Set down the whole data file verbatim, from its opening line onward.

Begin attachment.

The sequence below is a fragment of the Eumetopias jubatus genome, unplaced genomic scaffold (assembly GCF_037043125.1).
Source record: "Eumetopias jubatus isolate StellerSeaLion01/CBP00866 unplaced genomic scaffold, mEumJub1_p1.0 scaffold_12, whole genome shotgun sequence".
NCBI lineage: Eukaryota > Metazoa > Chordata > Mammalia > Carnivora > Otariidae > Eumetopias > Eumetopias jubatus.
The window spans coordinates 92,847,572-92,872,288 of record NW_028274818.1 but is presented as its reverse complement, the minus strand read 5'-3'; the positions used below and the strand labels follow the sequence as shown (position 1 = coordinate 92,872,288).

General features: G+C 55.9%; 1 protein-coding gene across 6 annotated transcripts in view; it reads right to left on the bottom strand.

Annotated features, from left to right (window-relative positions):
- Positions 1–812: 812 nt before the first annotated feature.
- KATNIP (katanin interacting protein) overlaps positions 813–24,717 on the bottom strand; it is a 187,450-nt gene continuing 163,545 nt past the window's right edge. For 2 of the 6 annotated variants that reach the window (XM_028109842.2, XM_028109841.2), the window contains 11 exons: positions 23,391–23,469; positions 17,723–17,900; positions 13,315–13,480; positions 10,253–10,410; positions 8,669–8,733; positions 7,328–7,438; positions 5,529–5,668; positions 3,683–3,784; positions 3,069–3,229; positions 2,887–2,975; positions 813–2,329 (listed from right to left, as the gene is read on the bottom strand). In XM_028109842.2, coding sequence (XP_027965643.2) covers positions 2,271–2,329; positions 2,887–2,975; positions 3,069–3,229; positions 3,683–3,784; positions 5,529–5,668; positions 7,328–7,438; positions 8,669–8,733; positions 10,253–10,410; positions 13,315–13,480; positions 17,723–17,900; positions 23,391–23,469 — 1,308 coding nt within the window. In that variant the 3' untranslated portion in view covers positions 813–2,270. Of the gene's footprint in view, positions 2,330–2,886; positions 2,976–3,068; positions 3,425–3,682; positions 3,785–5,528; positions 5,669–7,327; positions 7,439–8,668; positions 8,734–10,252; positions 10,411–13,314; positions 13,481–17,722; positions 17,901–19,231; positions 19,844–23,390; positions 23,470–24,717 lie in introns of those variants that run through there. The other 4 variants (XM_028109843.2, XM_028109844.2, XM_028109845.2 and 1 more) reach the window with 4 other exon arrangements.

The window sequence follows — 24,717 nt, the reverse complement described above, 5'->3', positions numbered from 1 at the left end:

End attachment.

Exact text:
The sequence below is a fragment of the Eumetopias jubatus genome, unplaced genomic scaffold (assembly GCF_037043125.1).
Source record: "Eumetopias jubatus isolate StellerSeaLion01/CBP00866 unplaced genomic scaffold, mEumJub1_p1.0 scaffold_12, whole genome shotgun sequence".
NCBI lineage: Eukaryota > Metazoa > Chordata > Mammalia > Carnivora > Otariidae > Eumetopias > Eumetopias jubatus.
The window spans coordinates 92,847,572-92,872,288 of record NW_028274818.1 but is presented as its reverse complement, the minus strand read 5'-3'; the positions used below and the strand labels follow the sequence as shown (position 1 = coordinate 92,872,288).

General features: G+C 55.9%; 1 protein-coding gene across 6 annotated transcripts in view; it reads right to left on the bottom strand.

Annotated features, from left to right (window-relative positions):
- Positions 1–812: 812 nt before the first annotated feature.
- KATNIP (katanin interacting protein) overlaps positions 813–24,717 on the bottom strand; it is a 187,450-nt gene continuing 163,545 nt past the window's right edge. For 2 of the 6 annotated variants that reach the window (XM_028109842.2, XM_028109841.2), the window contains 11 exons: positions 23,391–23,469; positions 17,723–17,900; positions 13,315–13,480; positions 10,253–10,410; positions 8,669–8,733; positions 7,328–7,438; positions 5,529–5,668; positions 3,683–3,784; positions 3,069–3,229; positions 2,887–2,975; positions 813–2,329 (listed from right to left, as the gene is read on the bottom strand). In XM_028109842.2, coding sequence (XP_027965643.2) covers positions 2,271–2,329; positions 2,887–2,975; positions 3,069–3,229; positions 3,683–3,784; positions 5,529–5,668; positions 7,328–7,438; positions 8,669–8,733; positions 10,253–10,410; positions 13,315–13,480; positions 17,723–17,900; positions 23,391–23,469 — 1,308 coding nt within the window. In that variant the 3' untranslated portion in view covers positions 813–2,270. Of the gene's footprint in view, positions 2,330–2,886; positions 2,976–3,068; positions 3,425–3,682; positions 3,785–5,528; positions 5,669–7,327; positions 7,439–8,668; positions 8,734–10,252; positions 10,411–13,314; positions 13,481–17,722; positions 17,901–19,231; positions 19,844–23,390; positions 23,470–24,717 lie in introns of those variants that run through there. The other 4 variants (XM_028109843.2, XM_028109844.2, XM_028109845.2 and 1 more) reach the window with 4 other exon arrangements.

The window sequence follows — 24,717 nt, the reverse complement described above, 5'->3', positions numbered from 1 at the left end: